The best marketing we have in India in a long time, though, is from the Narendra Modi 2014 campaign. Interesting voter segmentation, a good understanding that strategy means sacrifice and you can't possibly win them, all, an insightfully relevant proposition, catchy sloganeering, a pan-Indian brand personality created that is a well-crafted mix of modern and traditional India and every kind of media deftly used from good old street corners to modern digital advertising, not to mention micro-market street level planning.
Looking ahead, we see a set of never-before challenges for Indian marketing already under-way. A monster consumer has been created, who has had it all his way and been shamelessly wooed for 20 years and now is an enfant terrible, wanting the moon for sixpence. He is served by monster small suppliers, who are agile and nimble and 'high touch' and reasonably tech-enabled in their service. Discretionary income growths are slowing, even shrinking as high aspiration and a failed public goods system force consumers to spend more on utilities and education and private transport. And the Indian market is even more heterogeneous than it ever was. Different parts of it are in different stages of evolution, requiring a multipronged business portfolio and marketing effort.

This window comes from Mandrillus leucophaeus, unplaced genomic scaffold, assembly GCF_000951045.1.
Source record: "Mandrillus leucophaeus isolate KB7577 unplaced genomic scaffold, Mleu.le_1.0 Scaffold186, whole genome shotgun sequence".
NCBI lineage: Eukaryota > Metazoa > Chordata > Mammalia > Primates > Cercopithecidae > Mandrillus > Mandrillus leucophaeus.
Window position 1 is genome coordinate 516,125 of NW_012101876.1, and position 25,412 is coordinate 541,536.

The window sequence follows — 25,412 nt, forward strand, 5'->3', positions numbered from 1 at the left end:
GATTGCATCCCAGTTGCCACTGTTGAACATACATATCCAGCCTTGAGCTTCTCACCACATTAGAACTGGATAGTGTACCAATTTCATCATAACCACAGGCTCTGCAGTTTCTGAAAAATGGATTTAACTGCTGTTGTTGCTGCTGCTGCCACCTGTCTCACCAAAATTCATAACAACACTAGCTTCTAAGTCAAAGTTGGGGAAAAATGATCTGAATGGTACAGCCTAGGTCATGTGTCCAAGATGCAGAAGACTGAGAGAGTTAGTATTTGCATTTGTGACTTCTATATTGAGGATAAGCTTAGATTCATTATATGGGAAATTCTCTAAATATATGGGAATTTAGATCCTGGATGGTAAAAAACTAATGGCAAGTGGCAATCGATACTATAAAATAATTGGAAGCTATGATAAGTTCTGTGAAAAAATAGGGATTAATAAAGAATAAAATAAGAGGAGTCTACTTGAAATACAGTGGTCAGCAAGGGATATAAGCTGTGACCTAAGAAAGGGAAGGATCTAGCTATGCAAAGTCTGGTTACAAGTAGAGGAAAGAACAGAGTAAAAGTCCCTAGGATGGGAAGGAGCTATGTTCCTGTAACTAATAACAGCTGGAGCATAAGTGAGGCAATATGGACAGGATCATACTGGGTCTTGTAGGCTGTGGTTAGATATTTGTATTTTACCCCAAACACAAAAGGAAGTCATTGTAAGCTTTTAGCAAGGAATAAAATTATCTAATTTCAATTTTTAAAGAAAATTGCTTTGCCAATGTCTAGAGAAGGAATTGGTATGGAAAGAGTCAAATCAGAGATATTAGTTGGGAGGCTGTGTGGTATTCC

Welcome back, marketing, glad that you are ‘new improved', you have your work cut out for you.